Step into the world of Taylor Swift’s 11th studio album, from Stevie Nicks poetry to Florence + the Machine and Post Malone cameos...

“She was just flying through the clouds when he saw her. She was just making her way to the stars when he lost her.” – these are the last lines of the introductory poem written by the “Rock & Roll mystic poet” Stevie Nicks. Simply titled ‘For T and me…’, the poem serves as the prologue to Taylor Swift’s 11th studio album, The Tortured Poets Department (aka TTPD). The poem sets the tone for what is her most gut-wrenchingly honest album to date, as she perseveres through an almost unimaginable degree of grief: from heartbreak to fame to friendship.


It’s no secret that Taylor Swift has an uncanny ability to write the most relatable of breakup songs. Rather than chasing current music trends aiming to create the next radio hit, Taylor paints an atmospheric world through her confessional lyricism, and this is especially true on The Tortured Poets Department. The crux of Taylor’s writing is shared in small details: a casual exchange of words, a song played at a frequented pub, intrusive thoughts we relive in our head after a fight. The album’s opening track, ‘Fortnight’ featuring Post Malone, is cleverly dramatic with lyrics like “I love you / it’s ruining my life”. What feels like a part two to Midnights’ bonus track ‘You’re Losing Me’, Taylor comes face to face with that loss over glittery synths in the album’s titular track, ‘The Tortured Poets Department.’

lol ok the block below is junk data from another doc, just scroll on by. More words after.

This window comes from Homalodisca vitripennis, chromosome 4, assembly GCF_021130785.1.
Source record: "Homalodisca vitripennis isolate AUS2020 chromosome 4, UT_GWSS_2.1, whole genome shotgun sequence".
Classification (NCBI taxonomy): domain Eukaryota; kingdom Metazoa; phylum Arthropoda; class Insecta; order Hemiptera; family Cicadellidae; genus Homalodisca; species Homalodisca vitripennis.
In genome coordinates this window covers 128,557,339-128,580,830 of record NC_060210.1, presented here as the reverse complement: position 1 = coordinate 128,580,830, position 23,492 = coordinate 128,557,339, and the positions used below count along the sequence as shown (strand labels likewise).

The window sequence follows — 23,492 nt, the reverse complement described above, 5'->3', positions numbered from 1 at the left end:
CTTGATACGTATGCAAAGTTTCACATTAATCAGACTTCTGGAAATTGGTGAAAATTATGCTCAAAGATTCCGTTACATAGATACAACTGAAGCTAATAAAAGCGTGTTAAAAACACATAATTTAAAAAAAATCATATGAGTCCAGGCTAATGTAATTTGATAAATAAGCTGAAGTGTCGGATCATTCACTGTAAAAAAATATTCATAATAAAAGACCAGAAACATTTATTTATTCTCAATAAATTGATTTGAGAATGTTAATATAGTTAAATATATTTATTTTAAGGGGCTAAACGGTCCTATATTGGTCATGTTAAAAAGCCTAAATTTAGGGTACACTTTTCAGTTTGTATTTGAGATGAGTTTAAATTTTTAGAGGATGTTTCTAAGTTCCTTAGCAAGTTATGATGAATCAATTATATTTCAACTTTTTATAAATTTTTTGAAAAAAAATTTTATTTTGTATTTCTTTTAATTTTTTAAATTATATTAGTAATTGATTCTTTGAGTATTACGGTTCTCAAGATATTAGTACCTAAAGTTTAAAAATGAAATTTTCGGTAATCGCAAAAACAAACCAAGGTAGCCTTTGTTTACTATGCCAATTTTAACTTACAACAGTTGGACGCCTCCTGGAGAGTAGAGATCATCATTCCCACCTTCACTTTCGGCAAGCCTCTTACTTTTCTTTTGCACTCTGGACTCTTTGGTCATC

The album’s recurring themes ooze out of every note: love, heartbreak, betrayal and self-deprecation. There are melancholic tales laced throughout mid-tempo synths and pounding drums, like ‘My Boy Only Breaks His Favorite Toys’ and ‘Down Bad’, a trademark on recent albums with Taylor and her friend/frequent collaborator Jack Antonoff. Still, there’s a playfulness in how she handles these stories of heartbreak.